The concept of a RMH is a lot like Masonry Heater. We have a guy in the Northern Lake Erie part of Ohio who hales from Europe and has a Masonry Heater. He heats his whole house on a bucket of wood for about three days. He spent a mint on the heater, it is all cut stone and his house has a sick amount of insulation. These heaters are usually built by someone specializing in Masonry heaters and they like to keep their designs secret. He built his own, but I'm sure growing up in Europe helped.

 

I'm still screwing with my simple wood burning heater... My clay is cold and I'm not happy.

Good luck

I have a nice , big wood heater upstairs that consumes a lot of wood. It heats the upstairs but not the basement. If I can build a rmh in the basement, it would also help to keep the upstairs warm, maybe. It's in the low 40's in the basement as I write this. The clay is not happy.

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It sounds great and somewhat similar in shape to some old wood heaters from Europe.. Send a link or post some pics. I'd like to see what they are. Good luck. Sounds like a green solution.

 

Marcia

I'll keep you posted on the progress.

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hey can you just duct some of the upstairs heat to your basement? 

Possibly, since all the heat rises to the upstairs of my 1 1/2 story mansion(lol...24' x 24' foot print with a couple of tiny bump outs). Sometimes in January and February, it gets so hot upstairs that I have to open a window, and have been known to run the window ac unit for a little while just to cool it down so I can sleep. This place could be a reality show. I could duct from upstairs to basement, but would probably have to put in some sort of air handler just to distribute the hot air. We already tried to duct a couple of bathroom exhaust fans from the highest part of the upstairs ceiling down to the kitchen, and that didn't turn out so well. Pretty much a waste of two f-rt fans and some flex duct. Not enough air flow. The rocket mass heater might really work here, just to heat up the basement and warm the floor of the house above it. I have a lot of free firewood, and wood heat is our main heat source.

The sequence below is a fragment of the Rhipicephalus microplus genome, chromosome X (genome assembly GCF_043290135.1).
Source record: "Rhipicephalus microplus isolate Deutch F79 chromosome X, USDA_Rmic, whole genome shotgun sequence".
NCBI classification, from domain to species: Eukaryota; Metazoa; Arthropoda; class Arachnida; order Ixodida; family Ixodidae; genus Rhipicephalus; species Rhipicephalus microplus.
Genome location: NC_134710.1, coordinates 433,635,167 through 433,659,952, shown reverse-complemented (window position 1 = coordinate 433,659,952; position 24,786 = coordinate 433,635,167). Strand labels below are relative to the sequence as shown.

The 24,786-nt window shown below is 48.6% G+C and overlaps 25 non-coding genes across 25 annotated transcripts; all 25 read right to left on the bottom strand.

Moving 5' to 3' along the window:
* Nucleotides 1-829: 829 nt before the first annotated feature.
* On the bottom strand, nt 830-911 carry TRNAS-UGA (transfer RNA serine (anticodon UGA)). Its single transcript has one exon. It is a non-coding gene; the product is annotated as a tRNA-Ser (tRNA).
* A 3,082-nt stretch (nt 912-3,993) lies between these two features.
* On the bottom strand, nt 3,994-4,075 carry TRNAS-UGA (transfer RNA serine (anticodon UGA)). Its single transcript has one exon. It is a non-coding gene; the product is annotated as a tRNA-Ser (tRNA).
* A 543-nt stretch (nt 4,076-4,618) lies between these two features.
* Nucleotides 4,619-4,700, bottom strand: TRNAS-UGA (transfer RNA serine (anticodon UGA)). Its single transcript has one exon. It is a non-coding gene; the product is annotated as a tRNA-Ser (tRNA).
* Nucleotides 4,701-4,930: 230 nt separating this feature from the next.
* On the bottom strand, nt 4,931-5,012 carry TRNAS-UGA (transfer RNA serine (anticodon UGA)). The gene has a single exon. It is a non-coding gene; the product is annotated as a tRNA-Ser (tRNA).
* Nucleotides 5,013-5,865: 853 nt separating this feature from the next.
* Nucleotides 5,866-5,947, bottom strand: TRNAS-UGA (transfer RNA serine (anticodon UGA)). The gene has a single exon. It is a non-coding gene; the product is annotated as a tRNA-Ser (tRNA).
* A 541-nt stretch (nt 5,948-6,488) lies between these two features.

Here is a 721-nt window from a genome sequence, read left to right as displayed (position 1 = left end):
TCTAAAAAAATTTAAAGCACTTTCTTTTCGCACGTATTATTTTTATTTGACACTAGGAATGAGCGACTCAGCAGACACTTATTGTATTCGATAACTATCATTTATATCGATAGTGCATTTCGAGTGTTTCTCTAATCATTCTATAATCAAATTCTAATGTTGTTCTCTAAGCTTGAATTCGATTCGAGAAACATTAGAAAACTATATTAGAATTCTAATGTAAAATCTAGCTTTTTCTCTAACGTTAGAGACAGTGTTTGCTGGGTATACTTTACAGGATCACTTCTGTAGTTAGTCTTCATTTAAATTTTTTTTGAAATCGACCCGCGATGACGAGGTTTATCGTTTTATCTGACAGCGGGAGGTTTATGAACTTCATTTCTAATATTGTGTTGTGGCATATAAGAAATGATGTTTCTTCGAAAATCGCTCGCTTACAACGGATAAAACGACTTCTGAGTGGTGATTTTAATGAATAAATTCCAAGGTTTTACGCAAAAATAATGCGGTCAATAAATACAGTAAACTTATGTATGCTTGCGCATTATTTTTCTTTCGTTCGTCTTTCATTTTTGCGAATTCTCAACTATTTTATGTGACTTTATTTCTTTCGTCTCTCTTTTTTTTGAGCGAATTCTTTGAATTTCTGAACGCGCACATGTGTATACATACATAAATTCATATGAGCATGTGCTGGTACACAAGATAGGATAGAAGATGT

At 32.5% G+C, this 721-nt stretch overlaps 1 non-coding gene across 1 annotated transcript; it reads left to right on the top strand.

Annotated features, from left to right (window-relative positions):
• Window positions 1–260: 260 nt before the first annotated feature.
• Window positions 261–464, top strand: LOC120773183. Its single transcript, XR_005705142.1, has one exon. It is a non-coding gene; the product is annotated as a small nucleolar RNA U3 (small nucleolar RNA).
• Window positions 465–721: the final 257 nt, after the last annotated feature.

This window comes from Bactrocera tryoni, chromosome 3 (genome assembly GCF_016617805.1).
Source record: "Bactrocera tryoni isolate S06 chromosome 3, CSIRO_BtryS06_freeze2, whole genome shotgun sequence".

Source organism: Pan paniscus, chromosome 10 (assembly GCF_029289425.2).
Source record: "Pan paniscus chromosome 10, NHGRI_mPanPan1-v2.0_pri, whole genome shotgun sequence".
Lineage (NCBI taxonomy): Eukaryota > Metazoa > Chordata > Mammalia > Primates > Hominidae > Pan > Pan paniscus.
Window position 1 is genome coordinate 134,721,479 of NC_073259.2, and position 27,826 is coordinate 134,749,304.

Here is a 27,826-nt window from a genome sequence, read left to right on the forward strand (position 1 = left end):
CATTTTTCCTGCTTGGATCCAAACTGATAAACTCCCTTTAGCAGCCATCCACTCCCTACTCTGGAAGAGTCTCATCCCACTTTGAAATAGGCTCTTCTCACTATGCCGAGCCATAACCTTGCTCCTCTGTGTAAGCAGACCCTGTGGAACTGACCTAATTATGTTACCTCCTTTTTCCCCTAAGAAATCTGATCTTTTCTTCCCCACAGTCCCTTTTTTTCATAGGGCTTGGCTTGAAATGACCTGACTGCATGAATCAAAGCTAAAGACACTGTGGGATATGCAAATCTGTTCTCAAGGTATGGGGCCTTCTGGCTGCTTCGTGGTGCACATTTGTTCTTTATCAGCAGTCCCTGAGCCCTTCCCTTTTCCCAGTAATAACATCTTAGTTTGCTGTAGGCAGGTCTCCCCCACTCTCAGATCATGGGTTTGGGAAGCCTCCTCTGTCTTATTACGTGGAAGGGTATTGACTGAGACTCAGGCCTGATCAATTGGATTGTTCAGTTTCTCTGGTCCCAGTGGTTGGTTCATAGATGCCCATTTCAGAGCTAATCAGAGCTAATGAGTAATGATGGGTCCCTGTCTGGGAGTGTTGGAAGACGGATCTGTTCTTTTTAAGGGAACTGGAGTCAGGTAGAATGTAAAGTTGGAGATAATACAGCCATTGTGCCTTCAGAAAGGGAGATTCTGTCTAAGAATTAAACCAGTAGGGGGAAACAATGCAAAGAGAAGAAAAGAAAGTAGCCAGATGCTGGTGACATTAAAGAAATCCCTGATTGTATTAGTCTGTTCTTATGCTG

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Ive built one. The thing behind rocket stoves is that they function primarily as radiant heat through the barrel top and the thermal mass duct line. Theyre designed to heat homes throughout the day and are not always advised for temporary used spaces. So if youre planning on starting your day and working through it then it could be a good choice. If youre planning to work a few short hours then it might not reach temp and give off enough heat to be comfortable while you work. ANother thing is that the way to get the best performance is to really plan your thermal mass to run through your space so that ALL the heat is utilized. The only down size to the thermal mass that I find is the fact that it can be a large space hog if you are limited. If metal barrels are free/easily acquired in your area some people save money by using half barrels for the thermal mass duct work instead of buying A/C / heating pipes.

 

Another way for great and cheap heat is using a Double Barrel wood stove. You can build one yourself or you can acquire two metal barrels and use the Vogelzang Kit. Not only is the size of the burn drum great and can really give off a butt load of heat it takes advantage of the second upper drum to capture and radiate even more of the exhaust heat. You could also have a very small wood stove, maybe makeshift one out of a old propane tank, and make more of heat sync out by adding fins around it 4 or so inches, then enclosing the fins and blowing air through the enclosure. If you go small enough then you could get by with smaller diameter piping (metal supplier near by and that stuff comes cheap) and avoid the expense of double wall stove pipe except for when going through walls.

 

A third way to utilize some easy heat, since you already mentioned you burn wood, is a coil water line around your already burning stove. Hook it up into a open end boiler set up. Closed setups build up pressure and you can risk explosions. You can run a pump to pump water through the line around the stove, then through a radiator device (old car radiator/old ac unit heat sync) which has a fan to blow off the heat, then the water dumps into a cooled reservoir where the pump is. Im sure you could probably get by with out the radiator and just run another line in front of a box fan. Or it could act like Hydronic floor heating without a fan. All is possible with a good DC bilge than you could hook to a solar setup to utilize free energy. Ive gone this route to heat my greenhouse at one point in time.